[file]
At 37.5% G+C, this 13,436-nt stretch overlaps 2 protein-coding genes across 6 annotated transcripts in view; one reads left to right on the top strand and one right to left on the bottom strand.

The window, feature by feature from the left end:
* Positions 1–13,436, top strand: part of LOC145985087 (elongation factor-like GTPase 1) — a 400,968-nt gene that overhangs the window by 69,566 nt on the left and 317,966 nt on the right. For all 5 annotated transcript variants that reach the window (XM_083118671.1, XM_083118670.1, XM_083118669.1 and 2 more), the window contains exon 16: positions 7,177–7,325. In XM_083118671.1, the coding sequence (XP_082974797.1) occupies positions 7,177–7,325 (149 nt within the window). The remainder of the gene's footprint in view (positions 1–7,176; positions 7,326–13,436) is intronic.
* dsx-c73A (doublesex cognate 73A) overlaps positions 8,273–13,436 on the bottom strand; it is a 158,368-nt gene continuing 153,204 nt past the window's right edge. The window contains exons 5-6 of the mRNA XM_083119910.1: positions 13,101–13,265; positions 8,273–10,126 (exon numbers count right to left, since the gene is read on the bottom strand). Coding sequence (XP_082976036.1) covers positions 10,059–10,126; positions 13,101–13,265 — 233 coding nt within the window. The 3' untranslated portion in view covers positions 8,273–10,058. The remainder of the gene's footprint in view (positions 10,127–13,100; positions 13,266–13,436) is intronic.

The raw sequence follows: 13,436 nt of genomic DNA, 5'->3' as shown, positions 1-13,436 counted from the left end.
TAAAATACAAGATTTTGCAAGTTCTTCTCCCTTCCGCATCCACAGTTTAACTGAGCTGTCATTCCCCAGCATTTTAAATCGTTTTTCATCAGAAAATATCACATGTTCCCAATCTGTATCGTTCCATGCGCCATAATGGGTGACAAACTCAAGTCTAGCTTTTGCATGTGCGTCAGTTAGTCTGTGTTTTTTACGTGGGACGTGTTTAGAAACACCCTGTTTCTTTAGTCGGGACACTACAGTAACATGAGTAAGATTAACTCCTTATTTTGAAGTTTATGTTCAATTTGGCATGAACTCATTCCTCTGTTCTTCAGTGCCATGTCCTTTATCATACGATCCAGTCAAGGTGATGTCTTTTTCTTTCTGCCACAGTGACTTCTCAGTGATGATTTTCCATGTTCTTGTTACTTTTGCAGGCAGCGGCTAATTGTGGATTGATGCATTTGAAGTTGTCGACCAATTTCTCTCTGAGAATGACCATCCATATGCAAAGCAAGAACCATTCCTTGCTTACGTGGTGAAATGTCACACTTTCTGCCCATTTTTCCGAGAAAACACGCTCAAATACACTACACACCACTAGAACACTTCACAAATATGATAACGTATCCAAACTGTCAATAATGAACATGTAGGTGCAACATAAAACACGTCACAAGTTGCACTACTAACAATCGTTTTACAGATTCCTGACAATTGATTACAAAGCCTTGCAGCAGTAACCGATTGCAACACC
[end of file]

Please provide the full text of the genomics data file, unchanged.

At 37.5% G+C, this 13,436-nt stretch overlaps 2 protein-coding genes across 6 annotated transcripts in view; one reads left to right on the top strand and one right to left on the bottom strand.

The window, feature by feature from the left end:
* Positions 1–13,436, top strand: part of LOC145985087 (elongation factor-like GTPase 1) — a 400,968-nt gene that overhangs the window by 69,566 nt on the left and 317,966 nt on the right. For all 5 annotated transcript variants that reach the window (XM_083118671.1, XM_083118670.1, XM_083118669.1 and 2 more), the window contains exon 16: positions 7,177–7,325. In XM_083118671.1, the coding sequence (XP_082974797.1) occupies positions 7,177–7,325 (149 nt within the window). The remainder of the gene's footprint in view (positions 1–7,176; positions 7,326–13,436) is intronic.
* dsx-c73A (doublesex cognate 73A) overlaps positions 8,273–13,436 on the bottom strand; it is a 158,368-nt gene continuing 153,204 nt past the window's right edge. The window contains exons 5-6 of the mRNA XM_083119910.1: positions 13,101–13,265; positions 8,273–10,126 (exon numbers count right to left, since the gene is read on the bottom strand). Coding sequence (XP_082976036.1) covers positions 10,059–10,126; positions 13,101–13,265 — 233 coding nt within the window. The 3' untranslated portion in view covers positions 8,273–10,058. The remainder of the gene's footprint in view (positions 10,127–13,100; positions 13,266–13,436) is intronic.

The raw sequence follows: 13,436 nt of genomic DNA, 5'->3' as shown, positions 1-13,436 counted from the left end.
TAAAATACAAGATTTTGCAAGTTCTTCTCCCTTCCGCATCCACAGTTTAACTGAGCTGTCATTCCCCAGCATTTTAAATCGTTTTTCATCAGAAAATATCACATGTTCCCAATCTGTATCGTTCCATGCGCCATAATGGGTGACAAACTCAAGTCTAGCTTTTGCATGTGCGTCAGTTAGTCTGTGTTTTTTACGTGGGACGTGTTTAGAAACACCCTGTTTCTTTAGTCGGGACACTACAGTAACATGAGTAAGATTAACTCCTTATTTTGAAGTTTATGTTCAATTTGGCATGAACTCATTCCTCTGTTCTTCAGTGCCATGTCCTTTATCATACGATCCAGTCAAGGTGATGTCTTTTTCTTTCTGCCACAGTGACTTCTCAGTGATGATTTTCCATGTTCTTGTTACTTTTGCAGGCAGCGGCTAATTGTGGATTGATGCATTTGAAGTTGTCGACCAATTTCTCTCTGAGAATGACCATCCATATGCAAAGCAAGAACCATTCCTTGCTTACGTGGTGAAATGTCACACTTTCTGCCCATTTTTCCGAGAAAACACGCTCAAATACACTACACACCACTAGAACACTTCACAAATATGATAACGTATCCAAACTGTCAATAATGAACATGTAGGTGCAACATAAAACACGTCACAAGTTGCACTACTAACAATCGTTTTACAGATTCCTGACAATTGATTACAAAGCCTTGCAGCAGTAACCGATTGCAACACC